From social media threats to felony arson

Por Vida became a target of social media threats almost immediately after its dedication on June 13. Perhaps its most outspoken and influential detractor has been a man with the Instagram handle barrio2barrio who, on June 15, wrote that the mural was “disrespectful” and that “we don’t play that up here.” After more inflammatory posts in the following days, barrio2barrio was contacted by various media outlets for an interview, but declined, though his posts reveal he was offering to coach others on how to speak to the media.

Vandals first defaced the mural with red and light blue spray paint on June 16, crossing out the images of the same-sex couples, while leaving the center image of the transgender man untouched. Upon learning it was a transgender man, the vandals returned to cross him out as well.

Supporters of the mural responded by the dozens, some writing from as far as Texas, New Mexico and Arizona, while many helped restore the mural on June 18, peeling off the old vandalized layer before installing another $3,000 panel.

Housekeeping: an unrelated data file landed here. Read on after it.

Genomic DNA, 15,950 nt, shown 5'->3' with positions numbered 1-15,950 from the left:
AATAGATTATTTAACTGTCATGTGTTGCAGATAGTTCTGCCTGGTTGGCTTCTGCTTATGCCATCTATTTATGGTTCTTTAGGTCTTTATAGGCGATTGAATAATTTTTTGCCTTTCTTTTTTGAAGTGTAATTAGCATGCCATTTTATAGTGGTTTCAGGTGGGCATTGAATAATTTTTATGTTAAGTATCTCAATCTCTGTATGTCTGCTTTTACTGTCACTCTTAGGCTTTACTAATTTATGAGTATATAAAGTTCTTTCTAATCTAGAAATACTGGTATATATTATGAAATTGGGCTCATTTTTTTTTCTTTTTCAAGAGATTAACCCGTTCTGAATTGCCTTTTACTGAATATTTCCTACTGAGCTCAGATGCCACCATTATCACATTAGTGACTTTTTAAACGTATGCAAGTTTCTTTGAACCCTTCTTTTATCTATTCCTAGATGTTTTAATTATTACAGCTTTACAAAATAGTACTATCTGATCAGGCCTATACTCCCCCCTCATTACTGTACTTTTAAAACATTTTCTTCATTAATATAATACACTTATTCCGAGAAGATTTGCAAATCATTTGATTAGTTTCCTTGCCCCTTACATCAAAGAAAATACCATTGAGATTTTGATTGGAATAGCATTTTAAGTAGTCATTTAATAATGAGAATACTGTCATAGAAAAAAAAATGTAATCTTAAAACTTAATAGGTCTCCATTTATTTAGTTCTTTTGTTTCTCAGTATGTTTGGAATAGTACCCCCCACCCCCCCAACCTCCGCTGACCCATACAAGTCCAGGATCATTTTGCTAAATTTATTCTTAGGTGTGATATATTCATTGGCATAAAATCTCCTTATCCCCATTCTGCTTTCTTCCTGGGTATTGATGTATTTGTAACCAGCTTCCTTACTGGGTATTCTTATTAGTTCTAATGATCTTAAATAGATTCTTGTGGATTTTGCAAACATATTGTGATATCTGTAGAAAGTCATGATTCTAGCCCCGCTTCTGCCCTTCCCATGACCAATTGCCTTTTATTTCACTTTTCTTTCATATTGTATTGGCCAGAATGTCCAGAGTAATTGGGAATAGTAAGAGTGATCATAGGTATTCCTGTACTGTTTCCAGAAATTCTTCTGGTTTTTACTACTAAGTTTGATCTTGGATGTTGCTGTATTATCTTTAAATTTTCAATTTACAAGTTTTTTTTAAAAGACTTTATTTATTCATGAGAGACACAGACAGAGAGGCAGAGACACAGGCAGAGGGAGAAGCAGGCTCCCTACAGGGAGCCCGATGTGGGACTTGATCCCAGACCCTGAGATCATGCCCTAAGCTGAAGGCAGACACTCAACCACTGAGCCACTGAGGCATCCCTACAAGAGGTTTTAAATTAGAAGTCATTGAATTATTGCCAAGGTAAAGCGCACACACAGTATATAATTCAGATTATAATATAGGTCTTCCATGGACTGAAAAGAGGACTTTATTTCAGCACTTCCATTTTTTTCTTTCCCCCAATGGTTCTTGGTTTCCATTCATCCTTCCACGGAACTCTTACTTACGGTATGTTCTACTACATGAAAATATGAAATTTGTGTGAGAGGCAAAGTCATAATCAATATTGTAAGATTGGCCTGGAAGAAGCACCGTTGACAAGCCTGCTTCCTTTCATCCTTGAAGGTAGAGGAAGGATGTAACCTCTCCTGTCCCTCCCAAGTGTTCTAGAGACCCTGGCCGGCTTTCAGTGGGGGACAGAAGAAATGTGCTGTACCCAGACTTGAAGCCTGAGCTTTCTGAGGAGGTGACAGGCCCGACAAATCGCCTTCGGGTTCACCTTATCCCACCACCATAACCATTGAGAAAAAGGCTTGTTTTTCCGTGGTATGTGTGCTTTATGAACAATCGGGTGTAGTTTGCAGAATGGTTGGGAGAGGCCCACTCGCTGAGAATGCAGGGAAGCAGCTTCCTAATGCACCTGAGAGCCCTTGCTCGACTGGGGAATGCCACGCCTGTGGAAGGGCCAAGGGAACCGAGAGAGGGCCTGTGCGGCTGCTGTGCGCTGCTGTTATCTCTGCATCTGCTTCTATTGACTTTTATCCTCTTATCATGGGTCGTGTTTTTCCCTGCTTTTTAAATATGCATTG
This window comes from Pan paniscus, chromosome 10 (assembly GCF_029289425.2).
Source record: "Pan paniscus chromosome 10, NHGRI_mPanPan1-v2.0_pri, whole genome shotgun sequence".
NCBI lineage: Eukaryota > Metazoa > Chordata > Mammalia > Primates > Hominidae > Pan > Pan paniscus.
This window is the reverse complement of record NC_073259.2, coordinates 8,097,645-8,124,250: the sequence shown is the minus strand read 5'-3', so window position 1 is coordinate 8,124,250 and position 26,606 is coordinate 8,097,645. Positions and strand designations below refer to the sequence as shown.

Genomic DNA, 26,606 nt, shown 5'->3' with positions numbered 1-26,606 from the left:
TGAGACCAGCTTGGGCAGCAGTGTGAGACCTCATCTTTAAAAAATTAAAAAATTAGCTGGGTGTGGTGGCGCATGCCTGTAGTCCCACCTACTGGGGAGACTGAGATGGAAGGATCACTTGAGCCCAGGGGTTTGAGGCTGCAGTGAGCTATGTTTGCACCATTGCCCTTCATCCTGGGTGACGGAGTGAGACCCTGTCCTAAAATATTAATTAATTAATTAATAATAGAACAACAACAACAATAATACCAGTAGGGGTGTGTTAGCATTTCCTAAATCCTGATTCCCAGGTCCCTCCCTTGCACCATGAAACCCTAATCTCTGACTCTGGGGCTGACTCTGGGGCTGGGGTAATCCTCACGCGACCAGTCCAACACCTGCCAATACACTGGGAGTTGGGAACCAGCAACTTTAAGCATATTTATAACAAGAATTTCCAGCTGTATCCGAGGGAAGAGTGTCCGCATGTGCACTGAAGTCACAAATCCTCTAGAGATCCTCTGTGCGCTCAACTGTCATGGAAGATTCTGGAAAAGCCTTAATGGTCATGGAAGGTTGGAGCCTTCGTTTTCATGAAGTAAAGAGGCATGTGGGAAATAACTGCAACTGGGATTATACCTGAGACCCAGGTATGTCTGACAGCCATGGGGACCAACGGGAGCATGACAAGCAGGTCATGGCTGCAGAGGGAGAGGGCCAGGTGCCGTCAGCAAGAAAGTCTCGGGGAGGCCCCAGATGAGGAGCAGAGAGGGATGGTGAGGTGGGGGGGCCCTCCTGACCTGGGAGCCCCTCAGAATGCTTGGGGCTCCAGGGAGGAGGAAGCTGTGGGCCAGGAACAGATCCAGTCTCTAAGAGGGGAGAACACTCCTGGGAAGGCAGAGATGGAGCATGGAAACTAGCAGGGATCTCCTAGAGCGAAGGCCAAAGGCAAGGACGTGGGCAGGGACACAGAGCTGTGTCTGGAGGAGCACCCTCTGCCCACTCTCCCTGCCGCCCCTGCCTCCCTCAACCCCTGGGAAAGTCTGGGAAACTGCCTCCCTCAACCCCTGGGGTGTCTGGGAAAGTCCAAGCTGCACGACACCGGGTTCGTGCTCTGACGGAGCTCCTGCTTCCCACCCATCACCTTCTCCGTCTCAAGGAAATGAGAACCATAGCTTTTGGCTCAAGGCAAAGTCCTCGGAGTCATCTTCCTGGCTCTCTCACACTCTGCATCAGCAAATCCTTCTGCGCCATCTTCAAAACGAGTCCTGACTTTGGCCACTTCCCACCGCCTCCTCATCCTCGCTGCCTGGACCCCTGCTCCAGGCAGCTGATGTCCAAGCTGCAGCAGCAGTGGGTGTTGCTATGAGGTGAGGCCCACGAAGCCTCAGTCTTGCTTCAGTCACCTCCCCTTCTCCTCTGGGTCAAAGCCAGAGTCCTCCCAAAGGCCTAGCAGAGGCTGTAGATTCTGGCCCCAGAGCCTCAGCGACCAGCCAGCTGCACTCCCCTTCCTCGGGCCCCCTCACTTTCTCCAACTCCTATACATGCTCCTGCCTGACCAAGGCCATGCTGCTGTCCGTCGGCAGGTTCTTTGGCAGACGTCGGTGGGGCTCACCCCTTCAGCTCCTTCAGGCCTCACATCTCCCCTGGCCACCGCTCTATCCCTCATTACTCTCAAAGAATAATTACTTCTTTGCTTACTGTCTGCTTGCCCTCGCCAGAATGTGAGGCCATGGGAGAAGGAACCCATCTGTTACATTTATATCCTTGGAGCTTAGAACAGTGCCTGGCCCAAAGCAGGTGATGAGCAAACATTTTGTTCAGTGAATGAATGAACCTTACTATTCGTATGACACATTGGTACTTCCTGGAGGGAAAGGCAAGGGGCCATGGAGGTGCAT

The mural was defaced again on June 20 with black spray paint. Footage from Galería’s surveillance cameras shows two individuals vandalizing the mural.

Dozens of comments ensued after barrio2barrio’s first post, most of which were riddled with homophobic slurs, anti-southern California gang rhetoric, and threats to deface the mural. In one of the comments, Instagram user neeks408—whose account is private—wrote “I’ll make sure that it is crossed out,” to which barrio2barrio responded, “hopefully someone does.”

Before the June 29 arson attack, an Instagram user called _gemini07_, who has been vocal about his animosity toward the mural, commented, “the Mission gonna keep tagging that bs till bullet wholes [sic] cover it instead of paint I know alot of homies that ain’t never gonna let this fly…”